Because I’m too old.
“She’s been trying for 12 months. And nothing. So she had to get hormone injections just to get things happening down there, and still not pregnant.”
These are the kind of stories I’m being overexposed to. I understand that it might be my age, but every conversation I have with another female human being heads towards that dark, scary word – infertility.
I am no stranger to pregnancy questions. I’ve been dodging them for the past 3 years (started the day after I said “I do” to my husband).
But in the last year, it is no longer a matter of when, but, if you don’t get preggers today, you N-E-V-E-R will.
And to be honest, I’m feeling the pressure. And I’m not the only one.
At a recent catch up with my girlfriends, I found out I was the only one on birth control. And let me just clarify, not one of my friends wants to get pregnant. Now, they all had their reasons for ditching the pill, but there was one truthful, no BS reason – the fear that prolonged used of the pill makes you infertile.
Now, I am no doctor, but throughout my 15 years on the pill, I’ve asked many a doctor that question – is my Uterus’s body guard doing me harm – and they’ve all said no. Or that there isn’t enough research to substantiate the claims.
But still, for my friends the possibility that the pill could make you maybe-possibly-infertile was a better reason to stop taking it than the fear that you will-very-definitely-get-pregnant without your bodyguard.
Now before I go on, I need to say this. Infertility is a very real painful truth for some (1 in 6 in Australia). I know friends who've tried for months that turn into years to get pregnant. I know friends who've had to say goodbye to the dream of ever having children. I know friends and family who are far too familiar with the process of becoming fertile through medical intervention. And for them, my heart breaks.
But I also have friends who have got pregnant on the pill. I know family members who got pregnant within their first month in 18 years of going off the pill. I know women who conceived in their 40s.
But you don't always hear those later stories.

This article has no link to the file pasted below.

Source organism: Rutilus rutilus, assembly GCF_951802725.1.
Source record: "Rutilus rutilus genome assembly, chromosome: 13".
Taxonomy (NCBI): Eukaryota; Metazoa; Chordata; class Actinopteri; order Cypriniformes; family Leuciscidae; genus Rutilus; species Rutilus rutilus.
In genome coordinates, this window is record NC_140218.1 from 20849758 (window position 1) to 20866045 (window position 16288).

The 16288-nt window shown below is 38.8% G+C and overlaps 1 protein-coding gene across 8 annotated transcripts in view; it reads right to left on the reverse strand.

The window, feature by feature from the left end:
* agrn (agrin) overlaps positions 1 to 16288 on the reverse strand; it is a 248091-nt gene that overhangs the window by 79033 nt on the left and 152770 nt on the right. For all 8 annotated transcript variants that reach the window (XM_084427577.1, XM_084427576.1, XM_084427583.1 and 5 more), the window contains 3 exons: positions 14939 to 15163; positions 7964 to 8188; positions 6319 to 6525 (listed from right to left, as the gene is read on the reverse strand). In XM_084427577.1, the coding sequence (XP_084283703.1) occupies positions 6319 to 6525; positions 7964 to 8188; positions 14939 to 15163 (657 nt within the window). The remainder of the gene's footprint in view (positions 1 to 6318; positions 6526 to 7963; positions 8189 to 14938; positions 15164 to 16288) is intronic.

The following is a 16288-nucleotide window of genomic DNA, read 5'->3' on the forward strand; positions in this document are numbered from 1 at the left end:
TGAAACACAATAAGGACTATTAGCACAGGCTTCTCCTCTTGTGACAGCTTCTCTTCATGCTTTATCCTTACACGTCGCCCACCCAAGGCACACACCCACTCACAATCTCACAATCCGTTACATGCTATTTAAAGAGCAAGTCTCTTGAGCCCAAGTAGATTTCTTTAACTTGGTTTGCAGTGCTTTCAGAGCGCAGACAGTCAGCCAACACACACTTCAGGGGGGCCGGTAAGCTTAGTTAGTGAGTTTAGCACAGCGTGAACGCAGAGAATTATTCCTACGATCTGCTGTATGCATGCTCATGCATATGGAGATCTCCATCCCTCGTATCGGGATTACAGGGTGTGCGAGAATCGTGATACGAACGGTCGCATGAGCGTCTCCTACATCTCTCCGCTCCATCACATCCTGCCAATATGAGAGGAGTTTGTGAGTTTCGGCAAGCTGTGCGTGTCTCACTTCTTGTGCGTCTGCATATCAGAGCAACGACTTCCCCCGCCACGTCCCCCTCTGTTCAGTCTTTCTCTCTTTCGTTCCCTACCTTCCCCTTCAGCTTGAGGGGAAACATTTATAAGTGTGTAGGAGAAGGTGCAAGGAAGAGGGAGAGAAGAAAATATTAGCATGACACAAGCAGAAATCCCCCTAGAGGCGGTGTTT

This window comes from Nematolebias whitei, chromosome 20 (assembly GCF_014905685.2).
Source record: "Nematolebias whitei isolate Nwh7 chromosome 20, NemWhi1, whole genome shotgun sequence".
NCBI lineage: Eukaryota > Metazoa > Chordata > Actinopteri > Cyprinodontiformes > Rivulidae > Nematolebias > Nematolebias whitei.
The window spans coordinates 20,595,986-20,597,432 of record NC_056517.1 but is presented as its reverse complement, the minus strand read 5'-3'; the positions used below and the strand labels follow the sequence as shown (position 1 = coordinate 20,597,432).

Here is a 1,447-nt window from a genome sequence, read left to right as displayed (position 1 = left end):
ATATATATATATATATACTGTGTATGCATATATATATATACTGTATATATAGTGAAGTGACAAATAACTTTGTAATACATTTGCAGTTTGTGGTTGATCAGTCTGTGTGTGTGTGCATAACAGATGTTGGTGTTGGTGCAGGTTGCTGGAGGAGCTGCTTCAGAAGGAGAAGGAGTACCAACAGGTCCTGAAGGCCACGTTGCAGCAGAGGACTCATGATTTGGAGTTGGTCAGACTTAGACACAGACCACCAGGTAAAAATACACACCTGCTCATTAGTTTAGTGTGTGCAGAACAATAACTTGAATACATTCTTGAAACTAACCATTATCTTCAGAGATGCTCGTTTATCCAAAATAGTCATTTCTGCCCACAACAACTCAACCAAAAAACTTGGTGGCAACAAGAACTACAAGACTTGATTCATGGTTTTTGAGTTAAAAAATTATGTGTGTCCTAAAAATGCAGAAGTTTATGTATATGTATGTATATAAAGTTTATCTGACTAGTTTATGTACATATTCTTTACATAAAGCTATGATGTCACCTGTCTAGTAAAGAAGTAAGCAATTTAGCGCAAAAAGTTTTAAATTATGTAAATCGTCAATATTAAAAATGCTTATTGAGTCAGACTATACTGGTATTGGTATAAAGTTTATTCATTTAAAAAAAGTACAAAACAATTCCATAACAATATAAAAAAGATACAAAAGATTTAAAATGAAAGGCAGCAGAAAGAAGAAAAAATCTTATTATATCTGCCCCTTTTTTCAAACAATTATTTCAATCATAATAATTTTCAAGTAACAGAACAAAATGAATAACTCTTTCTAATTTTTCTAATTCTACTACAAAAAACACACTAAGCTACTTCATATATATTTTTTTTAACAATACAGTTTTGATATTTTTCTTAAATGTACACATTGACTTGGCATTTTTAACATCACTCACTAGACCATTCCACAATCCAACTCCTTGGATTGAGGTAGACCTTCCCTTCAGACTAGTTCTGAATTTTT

Instead, everywhere I turn I am told that, at 31, I'm done for. I can pack up my ovulating bags and settle into a child-free life. If I believe the stories, my chances are slim to none.
It's not just the random stories that run through the gossip vine either. In November last year, I found myself on holiday on the London Tube on my way to visit Kate Middleton for tea (or just look at her beautiful palace). And across from me was an ad for IVF. After staring at the ad and all its statistics for 10 minutes, I decided to bail on Kate and take my husband and his sperm to the fertility clinic because if I wasted another minute, I would never have children. Thankfully, common sense came back to me.
I can't remember what the ad said, but it went along the lines that if I ever wanted children I should've fallen pregnant at 13 when my eggs were at their peak and if I even wanted to try today at 31 there was no chance it would happen without hormone shots/IVF/someone else's egg.
And this is not the only ad I've seen that has said something similar. In fact, there are ads like these in my local paper that I get to flick past every day. I understand IVF clinics need to make money, and they don't really want to scare our ovaries, but they do.
Now, I can handle the fear (sort of). Probably because falling pregnant is in my future and not in my now (sorry, Mum). But I also know that those who are trying to fall pregnant right now, are feeling more than a little overwhelmed.
A friend of mine blurted out to me the other day that she thinks she's infertile. You see, she's been trying for 3 months. She's in her mid 30s. And she's not pregnant. I did what any friend in that situation should do, I gave her medical advice. I told her that 3 months wasn't that long. That she could start stressing at 6 months. I told her that her periods weren't even regular (she confessed this to me as well). And I told her stressing wasn't going to help her ovaries.
I also told her not to think about Jane from down the street who had to have IVF at 30. Or the 23-year-old at work who got pregnant in a month.
Because here's the thing. While we all love to share stories of each other's ability or inability to conceive, an influx of one or the other does more harm than good.
Especially, when we are talking about the possibility of not having something most of us dream of. Like kids.
What kind of stories have you heard of people struggling to get pregnant?
SCROLL THROUGH the gallery for 15 things you need to do before having a baby...
Want more? Try:
Follow iVillage on Facebook
When you become a parent, you don't leave your brain in the delivery suite. That's why mothers with kids of all ages come to themotherish.com; because they're still interested in news about entertainment, health, current affairs and food along with an inspiring and useful stream of parenting advice and support.
Most importantly, they come because they want to hear personal stories of parenting directly from other mothers, without fear of judgement.